Scenario 1

This first scenario consists of two nodes, Node 1 and Node 2, with two circuits C1 and C2. Circuit C1 carries VLANs V10 and V20, and circuit C2 carries VLAN V20 (see Figure 4). A loop is present in the domain of V20, but the domain of V10 has no loop. However, one of the spans is blocked because the circuits collapse into one spanning tree. Here are the factors that determine which one of the spans is blocked:

  • MAC addresses of the back-end ports

  • Circuit size

  • Order of creation of the circuits

If circuit C1 happens to be blocked, V10 traffic does not flow. Therefore, this network design is not valid under spanning tree limitations.

Figure 4 – Invalid Configuration: Scenario 1

stalimits_eseries_04.gif

Scenario 2

The second scenario consists of two nodes, Node 1 and Node 2, and three circuits C1, C2 and C3. Here, you create the circuits in the correct order (see Table 2), so that circuit provisioning succeeds, and all circuits are in the same spanning tree. Circuit C1 carries VLANs V10 and V20, C2 carries VLAN V10, and C3 carries VLAN V20 (see Figure 5).

Assume that the spanning tree parameters are just right, which can happen in some situations, for example, when C1 is wider than the other circuits. C2 and C3 are blocked, and all traffic flows between Node 1 and Node 2. If you subsequently remove C1, circuits C2 and C3 continue to run the same spanning tree. After the deletion of C1, either VLAN V10 or VLAN V20 is blocked. Again, this network design is not valid under spanning tree limitations.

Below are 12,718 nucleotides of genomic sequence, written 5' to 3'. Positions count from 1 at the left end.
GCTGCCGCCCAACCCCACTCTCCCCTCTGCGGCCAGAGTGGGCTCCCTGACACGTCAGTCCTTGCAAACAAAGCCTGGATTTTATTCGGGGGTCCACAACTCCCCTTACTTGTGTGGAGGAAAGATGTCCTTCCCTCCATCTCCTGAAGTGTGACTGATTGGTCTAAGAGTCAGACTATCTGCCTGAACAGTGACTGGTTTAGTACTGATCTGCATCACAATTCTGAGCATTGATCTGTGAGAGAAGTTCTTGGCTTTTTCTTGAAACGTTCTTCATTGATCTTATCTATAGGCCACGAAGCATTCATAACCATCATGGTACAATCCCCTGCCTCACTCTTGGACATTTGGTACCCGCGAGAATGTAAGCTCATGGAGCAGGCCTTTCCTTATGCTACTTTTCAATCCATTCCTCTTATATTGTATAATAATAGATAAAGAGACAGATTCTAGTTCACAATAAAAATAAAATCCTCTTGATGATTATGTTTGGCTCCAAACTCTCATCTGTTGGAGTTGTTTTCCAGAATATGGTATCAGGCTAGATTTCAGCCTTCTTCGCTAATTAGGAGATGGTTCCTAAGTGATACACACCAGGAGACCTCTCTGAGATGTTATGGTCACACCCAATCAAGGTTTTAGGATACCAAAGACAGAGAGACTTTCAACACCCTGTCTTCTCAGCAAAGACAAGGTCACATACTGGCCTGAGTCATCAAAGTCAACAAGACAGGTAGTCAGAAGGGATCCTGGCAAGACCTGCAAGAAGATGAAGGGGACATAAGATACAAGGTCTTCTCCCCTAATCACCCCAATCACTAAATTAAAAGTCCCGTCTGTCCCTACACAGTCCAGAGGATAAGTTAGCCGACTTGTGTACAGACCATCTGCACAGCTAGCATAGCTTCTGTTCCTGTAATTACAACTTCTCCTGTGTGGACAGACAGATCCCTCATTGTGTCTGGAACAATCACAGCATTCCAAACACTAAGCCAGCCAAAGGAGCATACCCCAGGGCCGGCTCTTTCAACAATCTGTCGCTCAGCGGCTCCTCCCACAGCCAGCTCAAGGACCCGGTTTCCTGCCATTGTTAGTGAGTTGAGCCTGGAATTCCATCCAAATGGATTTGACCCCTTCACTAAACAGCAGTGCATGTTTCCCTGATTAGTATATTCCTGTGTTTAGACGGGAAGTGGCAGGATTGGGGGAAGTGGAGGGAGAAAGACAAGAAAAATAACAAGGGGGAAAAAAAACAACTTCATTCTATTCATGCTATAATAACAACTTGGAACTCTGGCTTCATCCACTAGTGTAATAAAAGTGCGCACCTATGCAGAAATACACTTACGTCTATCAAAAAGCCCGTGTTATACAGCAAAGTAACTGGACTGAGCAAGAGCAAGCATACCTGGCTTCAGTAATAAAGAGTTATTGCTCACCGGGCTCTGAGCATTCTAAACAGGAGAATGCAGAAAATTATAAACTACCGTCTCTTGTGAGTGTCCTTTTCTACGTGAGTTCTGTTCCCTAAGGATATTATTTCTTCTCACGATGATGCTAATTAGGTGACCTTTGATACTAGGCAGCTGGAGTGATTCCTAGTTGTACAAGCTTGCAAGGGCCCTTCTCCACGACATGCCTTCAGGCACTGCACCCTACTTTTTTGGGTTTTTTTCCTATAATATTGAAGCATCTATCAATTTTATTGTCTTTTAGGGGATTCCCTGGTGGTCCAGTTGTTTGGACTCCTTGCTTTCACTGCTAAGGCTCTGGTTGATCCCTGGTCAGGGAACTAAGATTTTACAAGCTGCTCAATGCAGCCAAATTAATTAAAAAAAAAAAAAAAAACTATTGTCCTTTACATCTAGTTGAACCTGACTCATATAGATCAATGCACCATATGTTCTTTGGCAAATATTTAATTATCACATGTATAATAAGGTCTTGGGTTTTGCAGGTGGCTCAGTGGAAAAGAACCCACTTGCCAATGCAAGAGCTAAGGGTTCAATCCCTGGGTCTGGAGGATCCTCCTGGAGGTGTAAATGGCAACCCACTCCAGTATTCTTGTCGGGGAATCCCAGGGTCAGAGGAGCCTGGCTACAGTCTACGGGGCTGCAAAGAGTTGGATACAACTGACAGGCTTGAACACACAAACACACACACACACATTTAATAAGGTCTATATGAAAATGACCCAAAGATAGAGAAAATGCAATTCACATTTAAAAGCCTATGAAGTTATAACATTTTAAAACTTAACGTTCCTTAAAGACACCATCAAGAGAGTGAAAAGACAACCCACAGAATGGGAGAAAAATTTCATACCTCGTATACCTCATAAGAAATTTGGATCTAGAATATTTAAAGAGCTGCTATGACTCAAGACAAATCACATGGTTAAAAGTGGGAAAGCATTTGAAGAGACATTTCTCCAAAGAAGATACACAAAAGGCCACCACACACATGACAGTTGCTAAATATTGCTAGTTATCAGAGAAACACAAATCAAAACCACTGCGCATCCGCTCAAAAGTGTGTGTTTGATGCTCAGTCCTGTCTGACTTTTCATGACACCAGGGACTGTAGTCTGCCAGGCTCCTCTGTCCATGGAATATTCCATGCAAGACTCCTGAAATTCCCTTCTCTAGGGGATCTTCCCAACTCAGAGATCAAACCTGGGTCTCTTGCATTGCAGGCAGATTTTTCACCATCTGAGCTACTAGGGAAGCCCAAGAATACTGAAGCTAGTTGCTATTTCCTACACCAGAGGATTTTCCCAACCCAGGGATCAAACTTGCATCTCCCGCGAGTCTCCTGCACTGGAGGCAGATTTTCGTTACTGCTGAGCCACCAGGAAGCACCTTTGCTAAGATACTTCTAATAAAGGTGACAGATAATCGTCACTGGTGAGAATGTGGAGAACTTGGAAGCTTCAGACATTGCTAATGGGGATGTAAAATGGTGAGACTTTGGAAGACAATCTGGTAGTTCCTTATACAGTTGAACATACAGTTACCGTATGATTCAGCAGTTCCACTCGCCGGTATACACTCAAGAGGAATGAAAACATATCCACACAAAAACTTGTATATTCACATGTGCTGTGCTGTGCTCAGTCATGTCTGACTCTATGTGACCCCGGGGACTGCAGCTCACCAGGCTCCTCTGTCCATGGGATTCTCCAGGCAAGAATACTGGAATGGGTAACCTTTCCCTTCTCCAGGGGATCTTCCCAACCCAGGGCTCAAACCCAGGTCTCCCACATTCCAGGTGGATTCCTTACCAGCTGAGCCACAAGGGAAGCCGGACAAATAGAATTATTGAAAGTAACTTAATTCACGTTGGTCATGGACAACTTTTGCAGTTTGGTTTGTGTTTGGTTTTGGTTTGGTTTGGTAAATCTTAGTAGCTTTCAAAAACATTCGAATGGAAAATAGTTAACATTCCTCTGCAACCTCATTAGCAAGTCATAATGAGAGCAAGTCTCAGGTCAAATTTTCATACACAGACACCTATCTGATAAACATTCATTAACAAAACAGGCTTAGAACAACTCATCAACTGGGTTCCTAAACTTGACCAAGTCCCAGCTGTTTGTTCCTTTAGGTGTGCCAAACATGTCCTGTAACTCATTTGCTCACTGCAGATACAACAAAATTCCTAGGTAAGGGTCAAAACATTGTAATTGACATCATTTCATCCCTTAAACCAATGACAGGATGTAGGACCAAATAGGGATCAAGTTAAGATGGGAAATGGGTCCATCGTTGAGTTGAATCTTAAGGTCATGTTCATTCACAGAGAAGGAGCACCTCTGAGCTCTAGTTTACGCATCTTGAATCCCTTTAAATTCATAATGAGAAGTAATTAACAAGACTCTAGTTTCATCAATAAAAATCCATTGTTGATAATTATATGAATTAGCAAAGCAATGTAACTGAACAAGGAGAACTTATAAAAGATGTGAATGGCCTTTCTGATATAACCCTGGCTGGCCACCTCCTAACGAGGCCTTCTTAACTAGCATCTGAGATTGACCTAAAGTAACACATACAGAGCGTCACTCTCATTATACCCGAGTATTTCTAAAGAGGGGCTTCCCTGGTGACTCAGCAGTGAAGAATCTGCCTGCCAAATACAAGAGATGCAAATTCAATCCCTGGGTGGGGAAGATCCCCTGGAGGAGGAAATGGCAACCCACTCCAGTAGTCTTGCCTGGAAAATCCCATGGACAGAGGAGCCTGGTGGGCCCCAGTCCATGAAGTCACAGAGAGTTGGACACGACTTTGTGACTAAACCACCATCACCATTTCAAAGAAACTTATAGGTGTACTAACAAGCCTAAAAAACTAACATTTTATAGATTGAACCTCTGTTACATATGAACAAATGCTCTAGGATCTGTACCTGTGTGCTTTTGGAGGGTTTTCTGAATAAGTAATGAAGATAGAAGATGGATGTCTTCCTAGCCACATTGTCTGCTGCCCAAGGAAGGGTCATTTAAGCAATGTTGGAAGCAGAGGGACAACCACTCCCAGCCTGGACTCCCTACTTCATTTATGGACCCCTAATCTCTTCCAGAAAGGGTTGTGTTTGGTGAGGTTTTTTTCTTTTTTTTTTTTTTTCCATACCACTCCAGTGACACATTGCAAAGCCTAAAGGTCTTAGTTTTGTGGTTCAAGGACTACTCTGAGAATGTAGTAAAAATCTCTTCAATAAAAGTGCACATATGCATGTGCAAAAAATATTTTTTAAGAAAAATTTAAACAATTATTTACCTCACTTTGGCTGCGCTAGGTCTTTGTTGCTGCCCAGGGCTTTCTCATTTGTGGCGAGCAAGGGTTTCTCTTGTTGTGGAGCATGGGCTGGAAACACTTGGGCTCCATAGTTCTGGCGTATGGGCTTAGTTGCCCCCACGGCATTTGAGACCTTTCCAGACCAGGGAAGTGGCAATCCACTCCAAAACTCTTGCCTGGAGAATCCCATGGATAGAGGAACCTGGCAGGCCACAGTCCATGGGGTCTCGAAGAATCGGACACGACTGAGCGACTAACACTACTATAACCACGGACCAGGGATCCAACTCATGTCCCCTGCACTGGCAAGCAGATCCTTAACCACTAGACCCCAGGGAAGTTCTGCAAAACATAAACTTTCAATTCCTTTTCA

Figure 5 – Invalid Configuration: Scenario 2

stalimits_eseries_05.gif

Scenario 3

This example consists of a four-node system with two circuits. Circuit C1 carries VLANs V10 and V20 while C2 carries VLAN V10, V20 and V30. Both circuits run the same spanning tree instance, because the VLAN sets of both circuits overlap. The V10 and V20 domains contain a loop. Therefore, one of the spans is blocked. If the blocked span is C1, all VLANs flow. This configuration appears fine, but the problem is that no protection is available for V30; if the C2 span fails, V10 and V20 flow over C1, but there is no path for V30.

Figure 6 – Invalid Configuration: Scenario 3

stalimits_eseries_06.gif

Point-to-Point Unstitched Circuits

When you collapse the spanning tree, you encounter issues with point-to-point circuits that span the same set of nodes but on different “Unstitched” cards. In the “Unstitched” mode, which is also known as “Single-card EtherSwitch”, each card remains a single switching entity within the ONS 15454. However, if two circuits that span different “Unstitched” cards use the same VLAN ID, the circuits still collapse into the same spanning tree instance, and one of them is blocked. Figure 7 illustrates this problem.

Figure 7 – Example for Point-to-Point Unstitched Circuits

stalimits_eseries_07.gif

In this example, C2 is blocked, and so, no traffic flows between Router 3 and Router 4. In order to overcome this issue, Cisco introduced the per-circuit turn-off feature (also known as “VLAN reuse”) in ONS 15454 version 3.3 and later. This feature allows you to disable or enable STP on a single circuit basis. When you disable STP, multiple point-to-point circuits that use different “Unstitched” cards can use the same VLAN ID without being blocked.

In order to disable the Spanning Tree, ensure that you do not check the Enable Spanning Tree check box in the Circuit Creation screen (see the red rectangle in Figure 8).

Figure 8 – Circuit Creation: Disable Spanning Tree

stalimits_eseries_08.gif

Spanning Tree Assignment Display

Complete these steps in order to display the spanning tree assignments through CTC:

  1. Log into the Cisco Transport Controller (CTC).

    Figure 9 – Spanning Tree Assignment

    stalimits_eseries_09.gif

  2. Click Maintenance (see arrow A in Figure 9).

  3. Click Ether Bridge (see arrow B in Figure 9).

  4. Click Circuits (see arrow C in Figure 9).

    The display includes the Type, Circuit Name/Port, STP ID and VLANs.

Related Information

Updated: Oct 25, 2005
Document ID: 67872